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Author Topic: At what temperature do outside cats freeze?  (Read 14213 times)
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« on: January 21, 2009, 08:33:39 PM »

We have 2 cats that live outdoors.  we feed them, see them, but that's about it.

Tonight the temperature will drop to 28 degrees.  Is it cold enough to justify bringing them in and locking them in the laundry room for the night?  Will the survive at that temperature?
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marcus
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« Reply #1 on: January 21, 2009, 08:36:38 PM »

They should be alright for one night but bring them in if you get a chance. Is it normally that cold in Florida this time of year?
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« Reply #2 on: January 21, 2009, 08:38:41 PM »

They should be alright for one night but bring them in if you get a chance. Is it normally that cold in Florida this time of year?

Not usually this cold.  It's going to be in 40s all week, 39s on some nights.  I grabbed up one and brought her inside.  The other got away.  She's meowing nonstop, but I worry about her.
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« Reply #3 on: January 21, 2009, 08:40:12 PM »

Not usually this cold.  It's going to be in 40s all week, 39s on some nights.  I grabbed up one and brought her inside.  The other got away.  She's meowing nonstop, but I worry about her.

Don't you live in Florida.  I didn't think it got that cold there.
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« Reply #4 on: January 21, 2009, 08:42:57 PM »

what typa pussyclart question is dis does this look likeah bumbaclart board about rarseclart animals
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« Reply #5 on: January 21, 2009, 08:43:08 PM »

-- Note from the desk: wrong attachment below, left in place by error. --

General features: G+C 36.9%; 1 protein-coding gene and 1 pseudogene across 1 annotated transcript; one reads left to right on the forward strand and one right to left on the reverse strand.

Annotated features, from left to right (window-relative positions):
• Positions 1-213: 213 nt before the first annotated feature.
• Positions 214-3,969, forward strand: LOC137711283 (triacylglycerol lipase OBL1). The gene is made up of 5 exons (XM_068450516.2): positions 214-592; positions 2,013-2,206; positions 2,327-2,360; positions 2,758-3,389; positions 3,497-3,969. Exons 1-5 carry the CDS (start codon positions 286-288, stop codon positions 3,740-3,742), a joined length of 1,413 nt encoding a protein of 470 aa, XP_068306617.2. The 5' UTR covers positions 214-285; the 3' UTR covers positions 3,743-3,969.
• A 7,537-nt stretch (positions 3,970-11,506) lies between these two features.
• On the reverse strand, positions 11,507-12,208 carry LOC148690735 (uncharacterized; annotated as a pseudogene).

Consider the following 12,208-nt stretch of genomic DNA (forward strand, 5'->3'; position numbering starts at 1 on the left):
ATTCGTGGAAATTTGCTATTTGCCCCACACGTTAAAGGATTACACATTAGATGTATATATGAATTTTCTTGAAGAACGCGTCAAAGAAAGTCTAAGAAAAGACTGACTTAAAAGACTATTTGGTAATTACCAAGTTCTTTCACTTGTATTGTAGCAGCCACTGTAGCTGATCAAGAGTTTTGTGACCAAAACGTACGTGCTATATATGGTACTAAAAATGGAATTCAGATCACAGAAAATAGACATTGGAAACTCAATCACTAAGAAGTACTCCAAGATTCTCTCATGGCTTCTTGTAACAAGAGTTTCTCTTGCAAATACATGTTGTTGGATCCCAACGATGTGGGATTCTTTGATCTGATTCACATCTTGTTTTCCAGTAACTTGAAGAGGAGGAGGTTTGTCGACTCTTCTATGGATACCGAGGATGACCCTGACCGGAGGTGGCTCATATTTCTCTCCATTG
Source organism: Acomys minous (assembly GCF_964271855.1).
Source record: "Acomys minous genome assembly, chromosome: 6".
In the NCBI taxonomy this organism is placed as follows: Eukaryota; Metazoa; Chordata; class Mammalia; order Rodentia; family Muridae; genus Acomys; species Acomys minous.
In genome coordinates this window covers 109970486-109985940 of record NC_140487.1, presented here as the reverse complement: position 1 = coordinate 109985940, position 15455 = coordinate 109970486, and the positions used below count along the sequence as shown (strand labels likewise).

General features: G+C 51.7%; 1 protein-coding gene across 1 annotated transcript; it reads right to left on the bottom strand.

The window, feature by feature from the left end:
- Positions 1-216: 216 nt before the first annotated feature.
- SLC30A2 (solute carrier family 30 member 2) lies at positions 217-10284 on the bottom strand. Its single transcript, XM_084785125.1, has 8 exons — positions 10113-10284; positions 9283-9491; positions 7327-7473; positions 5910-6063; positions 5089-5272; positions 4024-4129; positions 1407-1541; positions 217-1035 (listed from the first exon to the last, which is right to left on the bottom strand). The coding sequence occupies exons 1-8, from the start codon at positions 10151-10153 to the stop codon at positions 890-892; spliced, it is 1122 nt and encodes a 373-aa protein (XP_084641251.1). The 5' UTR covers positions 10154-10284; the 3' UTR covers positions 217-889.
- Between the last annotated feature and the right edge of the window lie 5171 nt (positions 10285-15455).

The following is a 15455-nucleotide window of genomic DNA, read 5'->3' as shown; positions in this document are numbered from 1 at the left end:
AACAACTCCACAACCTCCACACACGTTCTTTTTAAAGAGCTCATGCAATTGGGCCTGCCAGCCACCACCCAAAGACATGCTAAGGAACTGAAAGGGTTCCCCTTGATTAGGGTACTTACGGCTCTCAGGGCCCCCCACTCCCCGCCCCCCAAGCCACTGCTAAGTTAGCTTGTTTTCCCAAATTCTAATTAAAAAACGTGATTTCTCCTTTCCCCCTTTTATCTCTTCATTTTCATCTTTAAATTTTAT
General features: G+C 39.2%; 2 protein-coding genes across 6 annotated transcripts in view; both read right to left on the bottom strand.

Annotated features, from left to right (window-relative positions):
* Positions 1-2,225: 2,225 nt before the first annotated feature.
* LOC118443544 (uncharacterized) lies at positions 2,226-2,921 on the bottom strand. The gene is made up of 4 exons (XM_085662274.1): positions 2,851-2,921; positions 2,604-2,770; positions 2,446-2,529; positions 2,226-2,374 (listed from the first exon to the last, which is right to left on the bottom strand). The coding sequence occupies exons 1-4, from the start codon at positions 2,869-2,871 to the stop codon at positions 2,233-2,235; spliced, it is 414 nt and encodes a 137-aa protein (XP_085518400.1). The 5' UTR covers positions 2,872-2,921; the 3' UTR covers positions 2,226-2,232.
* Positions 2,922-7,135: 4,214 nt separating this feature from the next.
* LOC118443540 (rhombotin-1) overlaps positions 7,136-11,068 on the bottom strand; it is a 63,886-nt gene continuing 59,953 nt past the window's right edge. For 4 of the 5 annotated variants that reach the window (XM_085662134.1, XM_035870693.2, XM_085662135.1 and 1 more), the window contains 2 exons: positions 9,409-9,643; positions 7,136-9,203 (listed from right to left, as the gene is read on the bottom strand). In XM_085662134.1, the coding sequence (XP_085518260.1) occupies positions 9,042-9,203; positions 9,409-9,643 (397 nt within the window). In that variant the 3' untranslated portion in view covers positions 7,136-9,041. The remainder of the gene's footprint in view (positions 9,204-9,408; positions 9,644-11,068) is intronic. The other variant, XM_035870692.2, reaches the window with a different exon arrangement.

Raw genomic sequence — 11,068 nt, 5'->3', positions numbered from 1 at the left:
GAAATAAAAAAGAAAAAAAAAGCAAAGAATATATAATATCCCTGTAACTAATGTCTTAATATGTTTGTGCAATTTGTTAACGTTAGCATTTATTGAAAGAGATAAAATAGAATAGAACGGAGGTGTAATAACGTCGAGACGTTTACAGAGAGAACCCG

Don't you live in Florida.  I didn't think it got that cold there.

Usually, 50s is the lowest we see.  The HIGH tomorrow is in the 50s.  Weird weather.  
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« Reply #6 on: January 21, 2009, 08:44:07 PM »

We have 2 cats that live outdoors.  we feed them, see them, but that's about it.

Tonight the temperature will drop to 28 degrees.  Is it cold enough to justify bringing them in and locking them in the laundry room for the night?  Will the survive at that temperature?

Is it ok to leave cats you care about outside in the freezing weather?   Come on man.  The cat might get cold and crawl into a car engine,  doubt that turns out well.  Leave a can of cat food outside for him/her to come to.
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« Reply #7 on: January 21, 2009, 08:45:23 PM »

Be conservative and bring them in.

If left outside they'd need a box that provides a wind break, blankees, food, etc. Better to bring them in though.

http://www.peteducation.com/article.cfm?c=1+2131&aid=933
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« Reply #8 on: January 21, 2009, 08:46:41 PM »

If you have a bag of cat treats try going outside and shaking it etc to lure the other one back.
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« Reply #9 on: January 21, 2009, 08:54:30 PM »

I'm trying every few minutes to catch cat #2. 


The first inside cat is meowing nonstop, but yeah, I don't care - I just want it to be safe.

We call him Scrappy cause it likes to fight.  Two black eyes and torn up every day.  Starts shit with every cat it sees Smiley
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« Reply #10 on: January 21, 2009, 09:12:23 PM »

as long as cats stay out all the time they will grow a winter coat------cats that arent gradually exposed can freeze, I wouldnt worry if I were you
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« Reply #11 on: January 21, 2009, 09:17:56 PM »

Be conservative and bring them in.

If left outside they'd need a box that provides a wind break, blankees, food, etc. Better to bring them in though.

http://www.peteducation.com/article.cfm?c=1+2131&aid=933

now he wont do it
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body88
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« Reply #12 on: January 21, 2009, 09:18:28 PM »